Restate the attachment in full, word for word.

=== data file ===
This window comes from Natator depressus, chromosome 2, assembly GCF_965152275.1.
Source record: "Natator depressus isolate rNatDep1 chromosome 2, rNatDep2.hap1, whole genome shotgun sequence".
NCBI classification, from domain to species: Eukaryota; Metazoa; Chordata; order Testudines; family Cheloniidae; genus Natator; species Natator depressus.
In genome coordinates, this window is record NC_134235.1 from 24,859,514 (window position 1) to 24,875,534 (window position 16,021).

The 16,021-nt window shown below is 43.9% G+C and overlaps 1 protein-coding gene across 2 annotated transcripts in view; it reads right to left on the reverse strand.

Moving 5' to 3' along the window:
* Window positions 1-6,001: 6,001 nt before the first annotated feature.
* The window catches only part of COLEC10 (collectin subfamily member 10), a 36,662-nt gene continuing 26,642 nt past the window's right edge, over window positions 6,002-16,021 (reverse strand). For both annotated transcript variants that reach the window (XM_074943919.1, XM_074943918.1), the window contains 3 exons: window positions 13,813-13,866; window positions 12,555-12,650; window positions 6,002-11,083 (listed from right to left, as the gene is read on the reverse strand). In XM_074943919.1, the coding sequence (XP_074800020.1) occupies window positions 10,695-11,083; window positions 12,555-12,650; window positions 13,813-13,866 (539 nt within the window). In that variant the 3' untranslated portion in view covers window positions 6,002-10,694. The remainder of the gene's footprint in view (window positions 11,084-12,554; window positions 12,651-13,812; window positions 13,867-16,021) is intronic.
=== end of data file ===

This window comes from Natator depressus, chromosome 2, assembly GCF_965152275.1.
Source record: "Natator depressus isolate rNatDep1 chromosome 2, rNatDep2.hap1, whole genome shotgun sequence".
NCBI classification, from domain to species: Eukaryota; Metazoa; Chordata; order Testudines; family Cheloniidae; genus Natator; species Natator depressus.
In genome coordinates, this window is record NC_134235.1 from 24,859,514 (window position 1) to 24,875,534 (window position 16,021).

The 16,021-nt window shown below is 43.9% G+C and overlaps 1 protein-coding gene across 2 annotated transcripts in view; it reads right to left on the reverse strand.

Moving 5' to 3' along the window:
* Window positions 1-6,001: 6,001 nt before the first annotated feature.
* The window catches only part of COLEC10 (collectin subfamily member 10), a 36,662-nt gene continuing 26,642 nt past the window's right edge, over window positions 6,002-16,021 (reverse strand). For both annotated transcript variants that reach the window (XM_074943919.1, XM_074943918.1), the window contains 3 exons: window positions 13,813-13,866; window positions 12,555-12,650; window positions 6,002-11,083 (listed from right to left, as the gene is read on the reverse strand). In XM_074943919.1, the coding sequence (XP_074800020.1) occupies window positions 10,695-11,083; window positions 12,555-12,650; window positions 13,813-13,866 (539 nt within the window). In that variant the 3' untranslated portion in view covers window positions 6,002-10,694. The remainder of the gene's footprint in view (window positions 11,084-12,554; window positions 12,651-13,812; window positions 13,867-16,021) is intronic.